When this system is unable to support healthy populations of salmon, we depend upon fisheries managers to reduce the “allowable” catch. This ensures that a percentage of salmon can return to the stream where they were born to reproduce the next generation (this is known as escapement). In some fisheries—not just salmon—catch limits have sometimes been set too high, and have impacted the success of future generations, something scientists refer to as recruitment.

It is important that everyone works together to solve the salmon crisis: fisheries managers, scientists, ecologists, land management agencies, forestry managers, watershed, river and stream managers, power company administrators and government agencies mandated by law to recover endangered species.

It is only through a collaborative effort that we can recover Pacific salmon to historic levels, which would provide enough to support the ecosystem and the needs of humans and whales alike.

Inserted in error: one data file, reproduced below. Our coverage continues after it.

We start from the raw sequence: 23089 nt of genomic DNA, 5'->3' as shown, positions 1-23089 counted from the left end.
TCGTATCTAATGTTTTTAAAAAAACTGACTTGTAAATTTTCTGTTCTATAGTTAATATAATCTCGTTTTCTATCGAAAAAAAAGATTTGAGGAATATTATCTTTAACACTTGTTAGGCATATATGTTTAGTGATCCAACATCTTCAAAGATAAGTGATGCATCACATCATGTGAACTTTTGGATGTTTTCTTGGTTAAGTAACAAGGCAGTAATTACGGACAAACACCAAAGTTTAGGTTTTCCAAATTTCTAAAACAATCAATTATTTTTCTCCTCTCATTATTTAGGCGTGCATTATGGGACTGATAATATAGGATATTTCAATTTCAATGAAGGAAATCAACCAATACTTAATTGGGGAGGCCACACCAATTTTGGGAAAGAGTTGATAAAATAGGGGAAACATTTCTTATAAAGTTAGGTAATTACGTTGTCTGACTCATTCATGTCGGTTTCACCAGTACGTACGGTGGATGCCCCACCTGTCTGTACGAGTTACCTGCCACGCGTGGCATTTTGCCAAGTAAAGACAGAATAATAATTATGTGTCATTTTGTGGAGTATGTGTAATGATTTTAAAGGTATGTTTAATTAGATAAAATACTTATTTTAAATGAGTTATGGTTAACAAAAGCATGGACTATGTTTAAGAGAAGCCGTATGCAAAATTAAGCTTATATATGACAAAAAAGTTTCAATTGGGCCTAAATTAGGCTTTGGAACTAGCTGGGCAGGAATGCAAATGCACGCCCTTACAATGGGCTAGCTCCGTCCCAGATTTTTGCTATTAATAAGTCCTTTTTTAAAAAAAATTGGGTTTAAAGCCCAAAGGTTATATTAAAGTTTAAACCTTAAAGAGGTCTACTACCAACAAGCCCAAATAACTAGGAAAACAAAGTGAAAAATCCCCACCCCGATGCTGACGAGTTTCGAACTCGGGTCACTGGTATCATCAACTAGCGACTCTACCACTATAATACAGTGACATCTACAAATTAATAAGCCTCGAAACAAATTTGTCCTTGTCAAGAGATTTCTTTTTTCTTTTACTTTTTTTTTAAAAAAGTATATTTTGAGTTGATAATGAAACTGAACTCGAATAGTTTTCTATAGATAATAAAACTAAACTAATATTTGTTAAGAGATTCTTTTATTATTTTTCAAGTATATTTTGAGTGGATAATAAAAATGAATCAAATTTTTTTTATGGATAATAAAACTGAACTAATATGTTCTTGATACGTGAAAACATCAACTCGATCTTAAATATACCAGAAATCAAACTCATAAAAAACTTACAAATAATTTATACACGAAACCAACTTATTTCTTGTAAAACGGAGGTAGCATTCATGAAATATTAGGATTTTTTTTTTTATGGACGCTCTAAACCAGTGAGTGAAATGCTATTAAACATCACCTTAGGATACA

Until such time, it is important that fisheries managers recognize that the whales need an allocation of the annual catch. And we are calling on the West Coast fisheries managers to ensure that a percentage of each harvest is allocated for the needs of the whales – i.e. left in the sea.

The Southern Resident killer whales are fish specialists, and while they can eat a variety of fish, the majority of their diet is salmon, primarily Chinook as it is the fattiest and largest, and so provides the best bang for the buck.

This unique community of whales has evolved side-by-side with wild Pacific Chinook in the Pacific Northwest, and is completely distinct from the Bigg’s killer whales that travel through the same waters, but feed on marine mammals. As such, the culture of the Southern Resident killer whales, an indigenous population, is completely built around salmon. They are not going to suddenly switch to eating marine mammals, no matter how convenient that might be for some who wish they would! In geological time, the changes humans have inflicted on our wildlife and ecosystems in the last century have occurred in the blink of an eye, and long-lived mammals like killer whales cannot evolve at this pace. This extended family of whales is quite simply destined for extinction without an adequate supply of wild Chinook salmon.